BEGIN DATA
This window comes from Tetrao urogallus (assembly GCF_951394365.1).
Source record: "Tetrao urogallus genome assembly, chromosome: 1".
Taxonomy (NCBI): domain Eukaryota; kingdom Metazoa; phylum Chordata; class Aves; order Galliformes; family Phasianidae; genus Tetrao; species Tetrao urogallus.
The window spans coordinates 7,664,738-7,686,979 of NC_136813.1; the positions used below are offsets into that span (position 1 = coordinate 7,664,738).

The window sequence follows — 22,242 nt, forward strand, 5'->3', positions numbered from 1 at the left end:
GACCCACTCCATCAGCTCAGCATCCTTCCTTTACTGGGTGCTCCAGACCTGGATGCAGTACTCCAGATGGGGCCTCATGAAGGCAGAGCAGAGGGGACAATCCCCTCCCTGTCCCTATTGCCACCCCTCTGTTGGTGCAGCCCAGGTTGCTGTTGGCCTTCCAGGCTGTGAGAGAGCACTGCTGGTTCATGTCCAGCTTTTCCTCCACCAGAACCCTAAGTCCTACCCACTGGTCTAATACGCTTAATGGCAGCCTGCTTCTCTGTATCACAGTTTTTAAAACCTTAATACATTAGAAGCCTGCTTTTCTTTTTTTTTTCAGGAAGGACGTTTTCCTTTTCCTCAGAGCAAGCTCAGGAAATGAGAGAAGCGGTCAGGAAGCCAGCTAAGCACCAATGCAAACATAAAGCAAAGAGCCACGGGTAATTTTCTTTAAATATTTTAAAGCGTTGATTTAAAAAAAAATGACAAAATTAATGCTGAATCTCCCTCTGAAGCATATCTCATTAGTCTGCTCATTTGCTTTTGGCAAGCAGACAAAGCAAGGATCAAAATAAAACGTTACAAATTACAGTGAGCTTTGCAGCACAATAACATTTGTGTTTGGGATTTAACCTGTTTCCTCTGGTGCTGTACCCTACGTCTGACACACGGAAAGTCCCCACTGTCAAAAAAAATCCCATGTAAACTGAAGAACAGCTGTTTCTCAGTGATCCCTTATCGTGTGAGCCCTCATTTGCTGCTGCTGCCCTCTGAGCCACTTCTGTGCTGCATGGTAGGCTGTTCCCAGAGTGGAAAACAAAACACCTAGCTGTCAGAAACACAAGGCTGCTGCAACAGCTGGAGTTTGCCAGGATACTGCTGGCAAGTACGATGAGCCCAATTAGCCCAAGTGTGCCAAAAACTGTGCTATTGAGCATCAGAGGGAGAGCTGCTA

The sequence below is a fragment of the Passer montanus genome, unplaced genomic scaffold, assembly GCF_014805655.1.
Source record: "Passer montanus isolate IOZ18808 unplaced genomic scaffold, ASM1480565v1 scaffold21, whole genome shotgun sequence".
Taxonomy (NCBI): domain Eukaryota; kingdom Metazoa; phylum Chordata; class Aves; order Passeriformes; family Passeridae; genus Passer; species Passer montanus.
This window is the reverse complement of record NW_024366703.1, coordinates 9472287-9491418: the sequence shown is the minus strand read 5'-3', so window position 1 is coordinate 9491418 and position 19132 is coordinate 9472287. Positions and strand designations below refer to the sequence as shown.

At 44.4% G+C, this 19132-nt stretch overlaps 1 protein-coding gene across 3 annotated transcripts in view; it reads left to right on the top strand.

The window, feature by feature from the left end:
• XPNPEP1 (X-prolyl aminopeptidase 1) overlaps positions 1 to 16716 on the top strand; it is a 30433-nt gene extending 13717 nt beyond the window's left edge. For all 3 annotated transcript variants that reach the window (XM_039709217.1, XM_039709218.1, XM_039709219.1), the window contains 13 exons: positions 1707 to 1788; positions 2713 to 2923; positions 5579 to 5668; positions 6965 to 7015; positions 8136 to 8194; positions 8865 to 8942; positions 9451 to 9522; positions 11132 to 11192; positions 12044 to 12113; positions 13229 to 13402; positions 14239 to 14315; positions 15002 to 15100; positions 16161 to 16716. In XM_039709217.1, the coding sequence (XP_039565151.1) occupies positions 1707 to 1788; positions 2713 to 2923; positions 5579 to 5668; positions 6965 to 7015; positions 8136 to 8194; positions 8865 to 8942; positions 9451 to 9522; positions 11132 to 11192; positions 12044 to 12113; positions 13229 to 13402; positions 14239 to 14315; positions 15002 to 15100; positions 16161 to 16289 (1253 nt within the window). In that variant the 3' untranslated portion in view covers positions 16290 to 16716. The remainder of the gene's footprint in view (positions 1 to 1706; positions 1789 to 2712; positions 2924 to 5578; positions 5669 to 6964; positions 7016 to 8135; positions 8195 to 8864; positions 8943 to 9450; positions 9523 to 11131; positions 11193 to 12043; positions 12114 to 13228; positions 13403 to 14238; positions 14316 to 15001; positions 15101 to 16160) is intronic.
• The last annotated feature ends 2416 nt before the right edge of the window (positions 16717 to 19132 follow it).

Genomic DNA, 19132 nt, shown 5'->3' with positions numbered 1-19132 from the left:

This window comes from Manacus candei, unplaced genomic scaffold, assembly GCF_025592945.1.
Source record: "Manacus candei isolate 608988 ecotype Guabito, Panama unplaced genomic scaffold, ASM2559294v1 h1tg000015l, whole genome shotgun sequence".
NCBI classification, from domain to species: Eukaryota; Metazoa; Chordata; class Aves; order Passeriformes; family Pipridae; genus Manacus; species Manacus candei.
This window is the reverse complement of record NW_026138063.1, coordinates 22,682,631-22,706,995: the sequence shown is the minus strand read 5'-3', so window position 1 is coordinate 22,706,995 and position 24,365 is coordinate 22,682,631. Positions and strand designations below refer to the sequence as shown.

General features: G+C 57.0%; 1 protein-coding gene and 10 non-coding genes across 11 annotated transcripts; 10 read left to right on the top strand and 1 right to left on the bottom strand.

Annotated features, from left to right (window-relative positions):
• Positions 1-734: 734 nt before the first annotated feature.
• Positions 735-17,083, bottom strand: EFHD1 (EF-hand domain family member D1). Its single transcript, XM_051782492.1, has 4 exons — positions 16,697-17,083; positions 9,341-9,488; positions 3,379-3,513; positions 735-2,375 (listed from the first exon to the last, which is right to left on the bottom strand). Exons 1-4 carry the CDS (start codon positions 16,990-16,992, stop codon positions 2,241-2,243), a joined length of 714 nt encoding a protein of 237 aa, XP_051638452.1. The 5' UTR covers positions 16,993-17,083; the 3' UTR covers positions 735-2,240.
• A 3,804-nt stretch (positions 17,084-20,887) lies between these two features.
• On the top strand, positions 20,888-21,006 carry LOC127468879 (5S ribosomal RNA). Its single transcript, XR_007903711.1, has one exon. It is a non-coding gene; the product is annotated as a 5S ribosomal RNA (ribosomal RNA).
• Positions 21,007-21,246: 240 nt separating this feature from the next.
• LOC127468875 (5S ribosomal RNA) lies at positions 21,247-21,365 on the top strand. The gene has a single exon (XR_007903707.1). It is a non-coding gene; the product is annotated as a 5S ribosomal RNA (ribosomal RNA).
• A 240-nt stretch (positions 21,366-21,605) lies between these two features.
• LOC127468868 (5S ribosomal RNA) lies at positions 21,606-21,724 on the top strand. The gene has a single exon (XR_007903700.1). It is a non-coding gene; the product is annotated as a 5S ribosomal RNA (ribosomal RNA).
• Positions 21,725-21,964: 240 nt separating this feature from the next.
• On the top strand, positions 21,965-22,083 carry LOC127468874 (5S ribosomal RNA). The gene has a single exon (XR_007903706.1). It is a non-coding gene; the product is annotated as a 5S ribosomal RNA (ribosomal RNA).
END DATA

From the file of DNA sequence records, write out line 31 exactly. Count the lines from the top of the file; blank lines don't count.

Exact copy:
• On the top strand, positions 21,965-22,083 carry LOC127468874 (5S ribosomal RNA). The gene has a single exon (XR_007903706.1). It is a non-coding gene; the product is annotated as a 5S ribosomal RNA (ribosomal RNA).